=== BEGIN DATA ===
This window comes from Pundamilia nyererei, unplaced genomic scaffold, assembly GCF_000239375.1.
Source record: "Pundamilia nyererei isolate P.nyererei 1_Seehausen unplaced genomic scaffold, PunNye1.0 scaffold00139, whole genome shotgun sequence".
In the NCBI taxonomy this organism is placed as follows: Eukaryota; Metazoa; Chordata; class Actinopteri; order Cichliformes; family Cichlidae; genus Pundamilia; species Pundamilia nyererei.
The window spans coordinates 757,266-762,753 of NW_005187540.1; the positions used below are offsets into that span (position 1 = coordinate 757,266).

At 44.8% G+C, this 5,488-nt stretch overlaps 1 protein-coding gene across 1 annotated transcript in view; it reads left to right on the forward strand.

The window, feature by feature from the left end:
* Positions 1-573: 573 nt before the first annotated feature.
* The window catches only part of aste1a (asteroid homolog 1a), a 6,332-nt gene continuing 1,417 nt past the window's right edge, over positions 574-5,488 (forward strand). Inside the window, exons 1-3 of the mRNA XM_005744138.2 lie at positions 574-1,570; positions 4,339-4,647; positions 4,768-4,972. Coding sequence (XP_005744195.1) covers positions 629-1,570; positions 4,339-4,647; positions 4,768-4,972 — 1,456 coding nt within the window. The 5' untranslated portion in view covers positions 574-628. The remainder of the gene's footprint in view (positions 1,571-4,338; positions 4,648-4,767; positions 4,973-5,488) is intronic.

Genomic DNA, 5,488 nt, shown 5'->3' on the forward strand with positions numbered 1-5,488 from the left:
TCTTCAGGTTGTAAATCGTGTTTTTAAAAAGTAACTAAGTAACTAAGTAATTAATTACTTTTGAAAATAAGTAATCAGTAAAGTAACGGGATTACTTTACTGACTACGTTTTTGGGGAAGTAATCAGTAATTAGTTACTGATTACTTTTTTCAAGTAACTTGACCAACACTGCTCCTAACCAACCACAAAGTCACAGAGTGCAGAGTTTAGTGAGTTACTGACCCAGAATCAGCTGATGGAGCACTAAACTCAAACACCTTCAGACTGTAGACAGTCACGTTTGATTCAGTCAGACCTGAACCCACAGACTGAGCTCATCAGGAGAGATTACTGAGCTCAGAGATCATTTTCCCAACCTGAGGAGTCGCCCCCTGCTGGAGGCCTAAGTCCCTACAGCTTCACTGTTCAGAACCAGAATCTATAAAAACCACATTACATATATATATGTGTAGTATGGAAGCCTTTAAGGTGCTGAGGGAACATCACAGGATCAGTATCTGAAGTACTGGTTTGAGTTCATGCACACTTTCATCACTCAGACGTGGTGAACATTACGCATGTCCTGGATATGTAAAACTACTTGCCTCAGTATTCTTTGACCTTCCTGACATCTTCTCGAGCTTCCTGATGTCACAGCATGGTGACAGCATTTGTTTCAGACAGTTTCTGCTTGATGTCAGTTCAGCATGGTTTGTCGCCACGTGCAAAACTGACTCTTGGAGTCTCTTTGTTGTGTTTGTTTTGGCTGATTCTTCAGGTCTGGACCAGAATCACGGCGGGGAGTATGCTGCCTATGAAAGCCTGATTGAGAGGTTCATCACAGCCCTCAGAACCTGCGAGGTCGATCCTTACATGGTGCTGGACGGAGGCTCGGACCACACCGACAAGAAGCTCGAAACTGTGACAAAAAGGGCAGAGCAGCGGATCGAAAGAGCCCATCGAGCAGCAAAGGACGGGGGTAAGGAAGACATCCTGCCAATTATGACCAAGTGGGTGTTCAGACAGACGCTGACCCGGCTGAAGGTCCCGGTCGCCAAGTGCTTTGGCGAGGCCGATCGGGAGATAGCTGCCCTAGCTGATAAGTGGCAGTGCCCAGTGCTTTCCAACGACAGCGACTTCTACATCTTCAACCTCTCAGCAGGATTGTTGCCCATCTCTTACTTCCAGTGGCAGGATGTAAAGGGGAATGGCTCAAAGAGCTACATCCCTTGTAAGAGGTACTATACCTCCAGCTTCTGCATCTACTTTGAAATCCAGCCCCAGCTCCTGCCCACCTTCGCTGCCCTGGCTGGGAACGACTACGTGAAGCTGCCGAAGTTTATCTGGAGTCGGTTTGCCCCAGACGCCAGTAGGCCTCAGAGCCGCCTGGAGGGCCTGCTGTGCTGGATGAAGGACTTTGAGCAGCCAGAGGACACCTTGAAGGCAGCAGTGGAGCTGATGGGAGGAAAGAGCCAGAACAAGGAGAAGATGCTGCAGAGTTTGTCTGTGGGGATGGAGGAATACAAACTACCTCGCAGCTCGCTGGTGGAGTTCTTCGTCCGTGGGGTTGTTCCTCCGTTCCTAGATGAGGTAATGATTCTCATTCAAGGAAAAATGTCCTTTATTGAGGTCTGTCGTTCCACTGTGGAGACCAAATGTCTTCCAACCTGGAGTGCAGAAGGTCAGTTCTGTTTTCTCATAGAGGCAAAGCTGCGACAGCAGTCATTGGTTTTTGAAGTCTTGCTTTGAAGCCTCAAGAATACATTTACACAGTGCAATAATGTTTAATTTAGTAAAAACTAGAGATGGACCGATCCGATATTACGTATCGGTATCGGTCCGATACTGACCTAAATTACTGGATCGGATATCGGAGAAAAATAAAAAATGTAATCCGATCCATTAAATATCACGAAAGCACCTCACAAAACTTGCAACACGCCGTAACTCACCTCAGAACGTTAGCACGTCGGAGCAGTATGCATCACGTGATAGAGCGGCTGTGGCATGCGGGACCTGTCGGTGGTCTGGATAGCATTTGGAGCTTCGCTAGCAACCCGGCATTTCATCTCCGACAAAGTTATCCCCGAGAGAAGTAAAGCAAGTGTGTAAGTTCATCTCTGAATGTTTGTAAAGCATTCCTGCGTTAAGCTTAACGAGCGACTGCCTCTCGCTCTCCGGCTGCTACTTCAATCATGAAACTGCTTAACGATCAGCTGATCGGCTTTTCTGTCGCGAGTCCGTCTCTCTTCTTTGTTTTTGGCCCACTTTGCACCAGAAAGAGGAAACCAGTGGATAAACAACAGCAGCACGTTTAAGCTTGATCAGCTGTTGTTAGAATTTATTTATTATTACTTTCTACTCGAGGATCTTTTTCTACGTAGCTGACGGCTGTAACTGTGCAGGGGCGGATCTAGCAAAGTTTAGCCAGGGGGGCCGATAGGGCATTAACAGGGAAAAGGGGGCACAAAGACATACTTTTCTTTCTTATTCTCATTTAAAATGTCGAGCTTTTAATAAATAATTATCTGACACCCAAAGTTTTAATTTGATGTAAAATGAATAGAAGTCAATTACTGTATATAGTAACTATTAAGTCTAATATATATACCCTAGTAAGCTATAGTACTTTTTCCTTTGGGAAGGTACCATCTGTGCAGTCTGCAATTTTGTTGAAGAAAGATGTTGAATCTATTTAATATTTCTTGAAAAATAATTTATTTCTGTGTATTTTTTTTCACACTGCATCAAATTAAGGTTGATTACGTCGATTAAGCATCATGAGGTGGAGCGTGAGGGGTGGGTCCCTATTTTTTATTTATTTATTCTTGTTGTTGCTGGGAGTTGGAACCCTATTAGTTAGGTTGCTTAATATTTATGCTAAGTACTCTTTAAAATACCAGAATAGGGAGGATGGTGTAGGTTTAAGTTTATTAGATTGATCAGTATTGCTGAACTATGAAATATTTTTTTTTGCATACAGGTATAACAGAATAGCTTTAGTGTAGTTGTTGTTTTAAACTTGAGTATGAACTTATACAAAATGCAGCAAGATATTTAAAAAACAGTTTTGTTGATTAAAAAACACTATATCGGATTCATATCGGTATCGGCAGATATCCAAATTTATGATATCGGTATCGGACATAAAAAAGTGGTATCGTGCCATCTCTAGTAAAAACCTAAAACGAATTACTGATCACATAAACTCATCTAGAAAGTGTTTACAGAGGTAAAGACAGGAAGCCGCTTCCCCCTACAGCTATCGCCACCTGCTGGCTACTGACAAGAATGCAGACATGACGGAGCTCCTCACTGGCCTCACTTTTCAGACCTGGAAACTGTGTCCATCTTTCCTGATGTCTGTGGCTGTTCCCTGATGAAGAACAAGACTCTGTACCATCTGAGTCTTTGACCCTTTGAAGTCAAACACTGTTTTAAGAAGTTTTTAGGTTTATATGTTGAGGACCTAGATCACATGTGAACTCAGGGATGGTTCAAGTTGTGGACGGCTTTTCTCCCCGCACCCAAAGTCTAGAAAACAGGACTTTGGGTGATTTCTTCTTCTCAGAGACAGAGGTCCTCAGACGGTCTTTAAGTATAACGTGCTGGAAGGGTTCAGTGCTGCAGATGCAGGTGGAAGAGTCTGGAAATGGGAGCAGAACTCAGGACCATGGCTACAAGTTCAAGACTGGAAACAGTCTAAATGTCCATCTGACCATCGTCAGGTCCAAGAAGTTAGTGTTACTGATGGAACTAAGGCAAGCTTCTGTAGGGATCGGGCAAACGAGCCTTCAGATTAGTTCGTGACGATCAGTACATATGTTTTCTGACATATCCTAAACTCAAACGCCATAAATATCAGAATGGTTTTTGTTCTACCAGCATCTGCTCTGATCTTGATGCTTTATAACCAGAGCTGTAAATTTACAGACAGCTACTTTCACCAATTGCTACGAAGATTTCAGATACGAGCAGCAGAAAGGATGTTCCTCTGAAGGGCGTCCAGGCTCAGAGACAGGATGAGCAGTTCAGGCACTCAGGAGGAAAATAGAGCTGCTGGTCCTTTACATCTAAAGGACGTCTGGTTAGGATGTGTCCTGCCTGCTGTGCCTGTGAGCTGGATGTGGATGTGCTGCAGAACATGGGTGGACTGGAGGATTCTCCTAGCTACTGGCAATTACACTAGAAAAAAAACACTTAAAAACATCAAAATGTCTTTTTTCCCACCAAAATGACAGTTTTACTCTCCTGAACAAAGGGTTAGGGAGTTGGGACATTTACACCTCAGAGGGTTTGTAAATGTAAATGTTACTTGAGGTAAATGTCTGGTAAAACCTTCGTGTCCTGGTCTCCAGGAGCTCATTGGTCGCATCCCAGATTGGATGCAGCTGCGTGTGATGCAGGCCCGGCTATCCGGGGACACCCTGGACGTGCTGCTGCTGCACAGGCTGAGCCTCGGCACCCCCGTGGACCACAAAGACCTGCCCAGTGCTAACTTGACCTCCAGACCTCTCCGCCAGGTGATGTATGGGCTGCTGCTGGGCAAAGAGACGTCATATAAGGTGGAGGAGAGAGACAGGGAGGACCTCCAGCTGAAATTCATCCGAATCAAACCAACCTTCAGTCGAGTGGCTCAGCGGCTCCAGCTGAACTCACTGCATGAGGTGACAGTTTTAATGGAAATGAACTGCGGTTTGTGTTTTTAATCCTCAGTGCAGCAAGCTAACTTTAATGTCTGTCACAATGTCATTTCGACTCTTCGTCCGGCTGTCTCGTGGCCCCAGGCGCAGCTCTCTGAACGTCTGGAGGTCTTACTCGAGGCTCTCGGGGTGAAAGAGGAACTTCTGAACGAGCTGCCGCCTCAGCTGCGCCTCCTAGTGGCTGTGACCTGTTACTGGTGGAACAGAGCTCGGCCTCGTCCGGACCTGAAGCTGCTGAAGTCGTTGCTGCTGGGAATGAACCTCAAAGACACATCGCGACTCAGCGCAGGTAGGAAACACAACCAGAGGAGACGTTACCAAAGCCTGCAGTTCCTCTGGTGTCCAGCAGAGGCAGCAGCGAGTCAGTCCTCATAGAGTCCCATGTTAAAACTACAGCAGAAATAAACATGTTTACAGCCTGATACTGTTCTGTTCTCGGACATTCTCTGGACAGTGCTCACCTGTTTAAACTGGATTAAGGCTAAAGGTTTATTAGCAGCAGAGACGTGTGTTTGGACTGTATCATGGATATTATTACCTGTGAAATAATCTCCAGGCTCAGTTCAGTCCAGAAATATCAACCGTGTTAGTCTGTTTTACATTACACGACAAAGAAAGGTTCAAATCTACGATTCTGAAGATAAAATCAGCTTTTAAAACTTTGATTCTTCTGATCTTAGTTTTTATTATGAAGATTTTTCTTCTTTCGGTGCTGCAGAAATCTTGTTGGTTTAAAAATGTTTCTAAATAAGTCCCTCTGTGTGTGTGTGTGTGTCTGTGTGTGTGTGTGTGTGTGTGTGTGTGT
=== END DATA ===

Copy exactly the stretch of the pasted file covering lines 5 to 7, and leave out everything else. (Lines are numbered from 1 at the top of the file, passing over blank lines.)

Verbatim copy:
At 44.8% G+C, this 5,488-nt stretch overlaps 1 protein-coding gene across 1 annotated transcript in view; it reads left to right on the forward strand.

The window, feature by feature from the left end:
* Positions 1-573: 573 nt before the first annotated feature.